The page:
Text Entry Apps (Part 2) : Keyboard 2, Tiki Notes, Quick Words, Typewalking, Fleksy

2/6/2013 6:08:04 PM

Keyboard 2 69p

If you want your keyboard big, Keyboard 2 will give you big: the full size of your iOS screen, in fact. Of course, this raises the question of where your text is going to appear. The somewhat awkward solution: it appears overlaid on top of the keyboard.

Naturally, this leads to two problems. It’s hard to see where the letters are, since there’s text on top of them, and you can’t select the text without first hiding the keyboard. It then pops back into view again when you tap the text, so you need to be accurate with your selection.

A wacky idea, not fully thought out, but interesting.


Tiki Notes Free

Here the alphabet is divided into four (and a bit) buttons, with six letters on each button. Two more buttons add punctuation, while Shift, Space, Delete and numbers are provided separately below.

To type a letter, you tap the relevant button and all six buttons are magically replaced by the letters on that one, in the same arrangement; then you drag to the letter you want, and it’s entered. If the letter is in the same place as you first tapped, you just tap again to type it. It’s a straightforward and reasonably usable system to learn.

Description: Tiki Notes

Where Tiki Notes really scores is in its predictive ability. Start a new note, and buttons bearing the words T, The’ and ‘If’ appear - the most common beginnings. Type ‘Tiki Notes attempts’, for example, and the buttons then show the words ‘to’, ‘will’ and ‘at’; choose ‘to’, and the buttons change to ‘get’, ‘make’ and ‘find’. It’s a clever, well thought-out system that can save a lot of typing.

An entertaining game is not to type anything in particular but just follow Tiki’s suggestions, leading to sentences like: ‘The original message may contain information about the list of members of your order, but if anyone else has been checked for viruses by the Government, take the time to meet up.’ Do they know something we don’t?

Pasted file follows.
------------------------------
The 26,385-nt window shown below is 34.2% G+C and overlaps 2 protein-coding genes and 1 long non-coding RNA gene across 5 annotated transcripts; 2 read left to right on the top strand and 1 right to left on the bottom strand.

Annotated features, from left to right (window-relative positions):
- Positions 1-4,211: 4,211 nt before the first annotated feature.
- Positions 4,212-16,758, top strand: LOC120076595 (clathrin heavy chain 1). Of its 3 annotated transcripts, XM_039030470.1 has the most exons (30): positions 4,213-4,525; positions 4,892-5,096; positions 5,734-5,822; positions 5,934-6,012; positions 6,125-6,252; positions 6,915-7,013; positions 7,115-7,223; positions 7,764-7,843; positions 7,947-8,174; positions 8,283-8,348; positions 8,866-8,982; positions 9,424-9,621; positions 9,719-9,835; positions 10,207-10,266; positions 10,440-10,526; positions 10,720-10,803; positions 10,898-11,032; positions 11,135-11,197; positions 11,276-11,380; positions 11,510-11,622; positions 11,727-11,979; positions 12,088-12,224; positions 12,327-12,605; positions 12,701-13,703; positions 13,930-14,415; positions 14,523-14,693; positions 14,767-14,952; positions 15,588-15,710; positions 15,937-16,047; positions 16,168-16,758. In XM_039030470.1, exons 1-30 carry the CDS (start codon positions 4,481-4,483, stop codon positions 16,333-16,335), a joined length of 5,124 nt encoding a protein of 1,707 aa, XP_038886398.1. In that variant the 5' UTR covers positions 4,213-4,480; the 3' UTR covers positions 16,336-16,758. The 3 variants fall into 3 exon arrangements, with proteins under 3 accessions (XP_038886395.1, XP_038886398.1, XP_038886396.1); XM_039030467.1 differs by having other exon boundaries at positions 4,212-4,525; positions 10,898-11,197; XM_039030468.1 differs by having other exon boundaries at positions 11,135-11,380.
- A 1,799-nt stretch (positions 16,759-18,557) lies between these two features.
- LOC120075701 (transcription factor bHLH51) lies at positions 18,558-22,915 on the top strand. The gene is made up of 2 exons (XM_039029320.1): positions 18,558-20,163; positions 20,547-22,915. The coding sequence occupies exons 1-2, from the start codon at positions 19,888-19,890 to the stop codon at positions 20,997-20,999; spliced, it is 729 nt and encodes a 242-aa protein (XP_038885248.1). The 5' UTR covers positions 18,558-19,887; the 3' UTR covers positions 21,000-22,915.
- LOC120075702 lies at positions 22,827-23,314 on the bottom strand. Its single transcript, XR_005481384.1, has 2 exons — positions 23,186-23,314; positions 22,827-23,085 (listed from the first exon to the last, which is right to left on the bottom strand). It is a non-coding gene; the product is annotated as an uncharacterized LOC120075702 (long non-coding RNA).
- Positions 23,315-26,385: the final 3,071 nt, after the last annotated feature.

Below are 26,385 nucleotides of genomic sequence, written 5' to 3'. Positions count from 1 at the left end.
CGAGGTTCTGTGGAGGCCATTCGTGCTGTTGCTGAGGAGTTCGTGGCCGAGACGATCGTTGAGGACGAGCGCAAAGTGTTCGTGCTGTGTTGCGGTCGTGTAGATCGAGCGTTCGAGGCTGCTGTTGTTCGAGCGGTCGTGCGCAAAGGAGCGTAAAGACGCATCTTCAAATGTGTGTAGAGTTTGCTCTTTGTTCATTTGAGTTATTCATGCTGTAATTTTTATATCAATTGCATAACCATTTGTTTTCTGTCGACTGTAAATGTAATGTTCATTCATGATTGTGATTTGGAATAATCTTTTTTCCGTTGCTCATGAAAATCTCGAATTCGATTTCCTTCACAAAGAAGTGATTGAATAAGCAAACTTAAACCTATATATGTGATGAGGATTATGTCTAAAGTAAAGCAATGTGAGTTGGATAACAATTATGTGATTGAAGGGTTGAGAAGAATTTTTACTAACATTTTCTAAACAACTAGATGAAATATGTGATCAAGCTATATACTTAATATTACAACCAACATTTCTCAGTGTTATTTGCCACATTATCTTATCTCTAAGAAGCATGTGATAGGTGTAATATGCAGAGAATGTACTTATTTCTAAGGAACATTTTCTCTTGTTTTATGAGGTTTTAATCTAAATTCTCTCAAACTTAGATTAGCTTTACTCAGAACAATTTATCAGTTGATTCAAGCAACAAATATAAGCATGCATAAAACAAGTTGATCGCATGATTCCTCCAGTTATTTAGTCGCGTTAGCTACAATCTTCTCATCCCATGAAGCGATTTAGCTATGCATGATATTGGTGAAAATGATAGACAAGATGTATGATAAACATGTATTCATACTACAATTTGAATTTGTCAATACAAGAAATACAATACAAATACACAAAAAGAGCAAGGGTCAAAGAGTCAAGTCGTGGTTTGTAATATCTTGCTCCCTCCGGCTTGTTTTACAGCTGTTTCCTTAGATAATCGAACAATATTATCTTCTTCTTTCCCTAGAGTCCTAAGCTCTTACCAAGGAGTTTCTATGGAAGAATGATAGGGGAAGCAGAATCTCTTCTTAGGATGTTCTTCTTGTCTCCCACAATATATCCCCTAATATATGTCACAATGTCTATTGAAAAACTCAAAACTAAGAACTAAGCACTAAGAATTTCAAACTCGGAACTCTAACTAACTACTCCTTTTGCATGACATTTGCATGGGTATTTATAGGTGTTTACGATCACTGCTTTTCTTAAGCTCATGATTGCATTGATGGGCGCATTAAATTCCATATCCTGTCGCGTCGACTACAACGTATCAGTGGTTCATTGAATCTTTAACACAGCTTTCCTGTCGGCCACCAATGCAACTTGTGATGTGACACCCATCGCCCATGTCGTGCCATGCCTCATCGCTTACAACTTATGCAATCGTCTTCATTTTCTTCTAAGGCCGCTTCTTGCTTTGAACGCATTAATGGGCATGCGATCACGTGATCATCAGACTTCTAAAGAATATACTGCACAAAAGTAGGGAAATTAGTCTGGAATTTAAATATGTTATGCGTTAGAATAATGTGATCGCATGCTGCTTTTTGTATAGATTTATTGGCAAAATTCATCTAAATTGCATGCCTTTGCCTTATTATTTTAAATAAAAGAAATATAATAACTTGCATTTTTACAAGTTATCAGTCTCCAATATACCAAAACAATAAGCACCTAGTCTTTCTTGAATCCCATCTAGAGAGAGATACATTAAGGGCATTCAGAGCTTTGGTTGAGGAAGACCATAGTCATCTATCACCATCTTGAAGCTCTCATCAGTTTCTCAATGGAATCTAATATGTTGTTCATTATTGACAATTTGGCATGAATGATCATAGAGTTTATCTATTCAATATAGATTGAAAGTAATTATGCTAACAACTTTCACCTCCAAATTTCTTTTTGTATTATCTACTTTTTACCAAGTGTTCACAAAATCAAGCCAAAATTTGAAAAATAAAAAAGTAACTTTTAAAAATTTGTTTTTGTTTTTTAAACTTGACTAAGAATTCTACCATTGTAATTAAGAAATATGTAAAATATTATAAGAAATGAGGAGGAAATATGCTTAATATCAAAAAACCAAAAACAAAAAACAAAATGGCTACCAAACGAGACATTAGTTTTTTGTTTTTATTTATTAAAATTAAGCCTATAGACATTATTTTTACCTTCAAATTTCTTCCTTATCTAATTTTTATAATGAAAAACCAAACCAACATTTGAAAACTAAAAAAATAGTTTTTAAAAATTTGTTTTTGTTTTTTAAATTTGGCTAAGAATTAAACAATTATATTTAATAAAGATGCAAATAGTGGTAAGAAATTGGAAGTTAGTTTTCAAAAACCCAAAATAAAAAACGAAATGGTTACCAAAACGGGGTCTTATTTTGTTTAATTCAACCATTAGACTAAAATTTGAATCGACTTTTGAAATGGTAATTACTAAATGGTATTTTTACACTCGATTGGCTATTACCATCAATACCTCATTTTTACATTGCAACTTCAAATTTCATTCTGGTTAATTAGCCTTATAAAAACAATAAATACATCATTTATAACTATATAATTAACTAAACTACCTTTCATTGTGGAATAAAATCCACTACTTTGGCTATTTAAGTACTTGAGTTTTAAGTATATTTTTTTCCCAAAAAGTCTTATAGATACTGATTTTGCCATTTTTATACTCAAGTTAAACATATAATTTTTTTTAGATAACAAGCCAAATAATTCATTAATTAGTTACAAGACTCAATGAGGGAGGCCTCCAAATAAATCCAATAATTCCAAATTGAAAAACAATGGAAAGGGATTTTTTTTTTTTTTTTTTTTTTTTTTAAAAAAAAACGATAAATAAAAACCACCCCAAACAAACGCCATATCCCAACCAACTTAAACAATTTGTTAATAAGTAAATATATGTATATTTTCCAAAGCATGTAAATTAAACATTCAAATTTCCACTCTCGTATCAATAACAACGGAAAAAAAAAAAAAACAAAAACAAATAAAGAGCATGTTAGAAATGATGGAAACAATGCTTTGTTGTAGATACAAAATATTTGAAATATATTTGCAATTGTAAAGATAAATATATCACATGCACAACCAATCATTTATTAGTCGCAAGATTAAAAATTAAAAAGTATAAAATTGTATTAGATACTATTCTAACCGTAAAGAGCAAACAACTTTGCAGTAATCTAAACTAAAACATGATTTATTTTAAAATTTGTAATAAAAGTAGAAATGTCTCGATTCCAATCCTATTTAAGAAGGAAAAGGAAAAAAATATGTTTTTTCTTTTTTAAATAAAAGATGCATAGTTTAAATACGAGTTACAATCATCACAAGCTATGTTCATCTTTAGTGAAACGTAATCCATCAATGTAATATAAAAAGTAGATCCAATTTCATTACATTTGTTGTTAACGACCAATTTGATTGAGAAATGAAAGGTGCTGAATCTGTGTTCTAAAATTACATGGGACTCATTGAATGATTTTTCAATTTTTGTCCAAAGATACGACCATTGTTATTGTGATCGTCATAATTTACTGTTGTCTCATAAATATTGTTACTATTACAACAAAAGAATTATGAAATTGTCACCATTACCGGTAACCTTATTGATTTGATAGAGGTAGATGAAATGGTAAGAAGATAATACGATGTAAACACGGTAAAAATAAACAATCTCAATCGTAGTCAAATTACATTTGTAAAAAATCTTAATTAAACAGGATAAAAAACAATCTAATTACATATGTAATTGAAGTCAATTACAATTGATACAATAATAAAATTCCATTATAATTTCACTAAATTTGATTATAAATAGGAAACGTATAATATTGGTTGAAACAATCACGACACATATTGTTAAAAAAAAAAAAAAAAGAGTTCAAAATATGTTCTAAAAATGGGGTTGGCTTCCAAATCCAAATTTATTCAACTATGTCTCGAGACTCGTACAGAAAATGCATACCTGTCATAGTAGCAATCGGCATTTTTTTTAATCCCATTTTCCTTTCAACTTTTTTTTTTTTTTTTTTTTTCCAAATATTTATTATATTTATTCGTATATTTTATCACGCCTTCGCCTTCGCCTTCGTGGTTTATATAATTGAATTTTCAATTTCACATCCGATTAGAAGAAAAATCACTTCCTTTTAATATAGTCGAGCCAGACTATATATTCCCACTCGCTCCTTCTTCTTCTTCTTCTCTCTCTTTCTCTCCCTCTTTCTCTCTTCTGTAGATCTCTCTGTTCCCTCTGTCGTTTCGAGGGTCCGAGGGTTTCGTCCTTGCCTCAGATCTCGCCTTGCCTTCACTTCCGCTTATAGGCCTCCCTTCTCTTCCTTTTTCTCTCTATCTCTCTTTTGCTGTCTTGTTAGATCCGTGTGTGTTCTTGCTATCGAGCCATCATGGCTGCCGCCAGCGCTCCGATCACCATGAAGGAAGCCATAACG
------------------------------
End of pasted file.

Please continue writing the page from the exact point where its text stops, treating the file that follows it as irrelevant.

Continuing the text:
Quick Words 69p

Description: Quick Words

Quick Words provides buttons that store frequent phrases - ‘What’s up?’, ‘Bye for now’, and so on. You can also create your own sets for those you often send - ‘I’m on the train’, ‘Running a little late’or‘Sorry I forgot your birthday again’. It’s useful for sending quick texts when you’re on the run, but using the Twitter export function will surely lead to a loss of followers and possibly being reported as aspambot.

Typewalking 69p

Description: Typewalking

This app gives you a conventional touchscreen keyboard, but overlaid on a live view from your device’s camera, the idea being that you can type while walking down the street. Cute, if a little daft.

If the idea appeals, you might also want to check out Type While Walking, Type n Walk, Type and Walk, and just about every other combination of these words you can think of for alternative versions of the same thing. You’ll still bump into people, though.

Fleksy $4.2

Fleksy is an unusual text editor, in that it’s designed for people with partial or no sight. We’ll be returning to this area of accessibility aids in a later issue, but for the purposes of this roundup we were interested to see how the app worked and whether it could be of general assistance regardless of the user’s vision - for example, when trying to type while keeping the screen out of sight, or while looking at something else.

Fleksy’s approach is unique. It divides the screen in half: the top half shows what you’ve typed, and the bottom half shows just the uppercase alphabet in three bold rows, using the standard QWERTY layout. You type by stabbing with your thumb at the approximate location of the character you’re looking for. Swipe right to complete a word and Fleksy will speak the word out loud to you. (Headphones will help here if you’re tweeting from a conference or cinema, say.)